# AIDE-QC

Advanced Integrated Development Environment for Quantum Computing

# Operators

The AIDE-QC stack puts forward as part of the QCOR specification an extensible
model for quantum mechanical operators.

We sub-type this concept for operators exposing a certain algebra. We have defined `PauliOperator` and `FermionOperator` sub-types, and have put forward a mechanism for transformation between the two.

## Spin Operators ¶

AIDE-QC puts forward an `Operator` implementation to model Pauli matrices, Pauli tensor products, and sums of Pauli tensor products. The `PauliOperator` can be create in C++ and Python and used in the familiar algebraic name. We expose `X(int)`, `Y(int)`, and `Z(int)` API calls that return the corresponding Pauli operator on the provide qubit index. These can be used to build up more compilicated Pauli operators:

``````auto H = 5.907 - 2.1433 * X(0) * X(1) - 2.1433 * Y(0) * Y(1) + .21829 * Z(0) -
6.125 * Z(1);
``````

Note here that algebraic operators are defined on this data structure, so composing simple Pauli matrices into larger tensorial product terms and summing them is extremely straightforward. These operators can also be created from string

``````auto H = createOperator(
"5.907 - 2.1433 X0X1 - 2.1433 Y0Y1 + .21829 Z0 - 6.125 Z1");
``````

And note, these API calls are also in Python

``````from qcor import *
H = -2.1433 * X(0) * X(1) - 2.1433 * \
Y(0) * Y(1) + .21829 * Z(0) - 6.125 * Z(1) + 5.907
H = createOperator(
"5.907 - 2.1433 X0X1 - 2.1433 Y0Y1 + .21829 Z0 - 6.125 Z1")
``````

Time-dependent Hamiltonians can be defined using these API calls:

``````def td_hamiltonian(t):
Jz = 2 * np.pi * 2.86265 * 1e-3
epsilon = Jz
omega = 4.8 * 2 * np.pi * 1e-3
return -Jz * Z(0) * Z(1)  - Jz * Z(1) * Z(2) + (-epsilon * np.cos(omega * t)) * (X(0) + X(1) + X(2))
``````

## Fermion Operators ¶

AIDE-QC puts forward an `Operator` implementation to model fermion operators. These can be constructed from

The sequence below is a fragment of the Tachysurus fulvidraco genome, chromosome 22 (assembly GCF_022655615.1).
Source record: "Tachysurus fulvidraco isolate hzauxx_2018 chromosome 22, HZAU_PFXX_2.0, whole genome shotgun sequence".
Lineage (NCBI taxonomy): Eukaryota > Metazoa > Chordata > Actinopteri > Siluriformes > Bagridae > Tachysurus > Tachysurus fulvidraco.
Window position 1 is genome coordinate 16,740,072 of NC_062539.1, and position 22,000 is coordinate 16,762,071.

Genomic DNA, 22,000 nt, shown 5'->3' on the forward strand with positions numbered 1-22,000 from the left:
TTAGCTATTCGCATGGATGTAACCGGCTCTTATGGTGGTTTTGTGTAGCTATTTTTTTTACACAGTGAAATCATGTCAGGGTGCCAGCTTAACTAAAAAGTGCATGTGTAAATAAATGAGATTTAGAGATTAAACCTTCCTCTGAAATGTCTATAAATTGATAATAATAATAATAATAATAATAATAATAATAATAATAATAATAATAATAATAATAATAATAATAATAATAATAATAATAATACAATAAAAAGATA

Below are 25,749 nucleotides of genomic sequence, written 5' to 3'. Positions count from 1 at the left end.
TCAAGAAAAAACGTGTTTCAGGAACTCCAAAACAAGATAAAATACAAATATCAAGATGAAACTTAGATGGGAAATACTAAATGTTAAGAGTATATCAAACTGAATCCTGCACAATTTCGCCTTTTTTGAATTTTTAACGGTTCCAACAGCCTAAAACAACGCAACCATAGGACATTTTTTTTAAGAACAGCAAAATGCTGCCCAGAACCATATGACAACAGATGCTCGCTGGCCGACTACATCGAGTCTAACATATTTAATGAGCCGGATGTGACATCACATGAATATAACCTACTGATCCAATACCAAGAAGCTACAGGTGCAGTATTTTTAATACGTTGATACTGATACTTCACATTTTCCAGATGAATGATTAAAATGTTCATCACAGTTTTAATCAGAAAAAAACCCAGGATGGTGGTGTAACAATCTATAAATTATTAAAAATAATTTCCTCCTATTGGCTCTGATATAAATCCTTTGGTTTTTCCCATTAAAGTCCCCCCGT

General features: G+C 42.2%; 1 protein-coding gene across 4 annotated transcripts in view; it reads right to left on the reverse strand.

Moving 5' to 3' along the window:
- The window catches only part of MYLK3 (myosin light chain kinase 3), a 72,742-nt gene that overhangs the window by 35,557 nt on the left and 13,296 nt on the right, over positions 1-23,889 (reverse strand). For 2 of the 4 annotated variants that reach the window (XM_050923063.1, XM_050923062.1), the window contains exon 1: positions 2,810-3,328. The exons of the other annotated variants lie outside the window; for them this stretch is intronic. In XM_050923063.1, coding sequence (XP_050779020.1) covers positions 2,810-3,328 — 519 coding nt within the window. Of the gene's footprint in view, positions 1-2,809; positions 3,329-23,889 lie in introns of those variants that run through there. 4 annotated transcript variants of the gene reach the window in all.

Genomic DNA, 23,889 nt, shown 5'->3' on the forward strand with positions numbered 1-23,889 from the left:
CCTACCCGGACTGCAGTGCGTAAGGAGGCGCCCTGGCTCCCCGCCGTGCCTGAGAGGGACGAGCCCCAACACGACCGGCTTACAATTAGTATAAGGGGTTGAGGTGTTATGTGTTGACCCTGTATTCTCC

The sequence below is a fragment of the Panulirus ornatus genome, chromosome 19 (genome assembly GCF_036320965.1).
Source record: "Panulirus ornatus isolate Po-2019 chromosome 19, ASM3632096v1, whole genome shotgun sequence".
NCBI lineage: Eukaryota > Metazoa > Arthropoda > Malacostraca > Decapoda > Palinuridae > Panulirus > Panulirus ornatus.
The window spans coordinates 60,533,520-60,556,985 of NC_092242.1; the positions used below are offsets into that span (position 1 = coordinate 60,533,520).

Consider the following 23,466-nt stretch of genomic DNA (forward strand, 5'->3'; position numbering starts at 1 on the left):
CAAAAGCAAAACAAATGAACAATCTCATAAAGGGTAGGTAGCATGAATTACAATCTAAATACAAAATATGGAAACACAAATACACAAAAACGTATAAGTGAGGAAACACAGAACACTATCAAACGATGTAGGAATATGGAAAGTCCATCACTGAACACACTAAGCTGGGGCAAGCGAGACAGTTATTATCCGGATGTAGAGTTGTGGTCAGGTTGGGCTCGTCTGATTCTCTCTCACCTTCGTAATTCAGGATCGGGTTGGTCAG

exposed `adag(int)` and `a(int)` API calls representing fermion creation and annhilation operators, respectively. The instance returned from these API calls exposes appropriate algebra and can be used to construct more complicated fermionic tensor product terms.

TODO finish this…

## Chemistry Operators ¶

AIDE-QC puts forward an `Operator` implementation to model complex fermionic operators as Hamiltonians from quantum chemistry. This is enabled due to the interface with the established quantum chemistry packages `PySCF` and `Psi4`.

`PySCF` can be installed via `pip` (other installation methods on the `PySCF` documentation ):

``````pip install pyscf
``````

Users are referred to the `Psi4` manual for the installation that suits their needs and is compatible with their Python install.

The C++ example below illustrates how to obtain the Hamiltonian for the hydrogen molecule:

``````// Psi4
auto geom_str = "0 1\nH 0.0 0.0 0.0\nH 0.0 0.0 0.7\nsymmetry c1";
auto H = createOperator("psi4", {{"geometry", geom_str}, {"basis", "sto-3g"}});
// PySCF
auto geom_str = "H 0.0 0.0 0.0\nH 0.0 0.0 0.7";
auto H = createOperator("pyscf", {{"geometry", geom_str}, {"basis", "sto-3g"}});
``````

Similarly, with Python:

``````geom_str = '0 1\nH 0.0 0.0 0.0\nH 0.0 0.0 0.7\nsymmetry c1'
H = createOperator('psi4', {'geometry':, 'basis':'sto-3g'})
-or-
geom_str = 'H 0.0 0.0 0.0\nH 0.0 0.0 0.7'
H = createOperator('pyscf', {'geometry':geom_str, 'basis':'sto-3g'})
``````

## OpenFermion Integration ¶

The AIDE-QC Python API is fully interoperable with OpenFermion . Programmers can provide a `FermionOperator` or a `QubitOperator` anywhere in the API where a QCOR `Operator` is an input argument. See the example below

``````from qcor import *
from openfermion.ops import FermionOperator as FOp

# Create Operator as an OpenFermion FermionOperator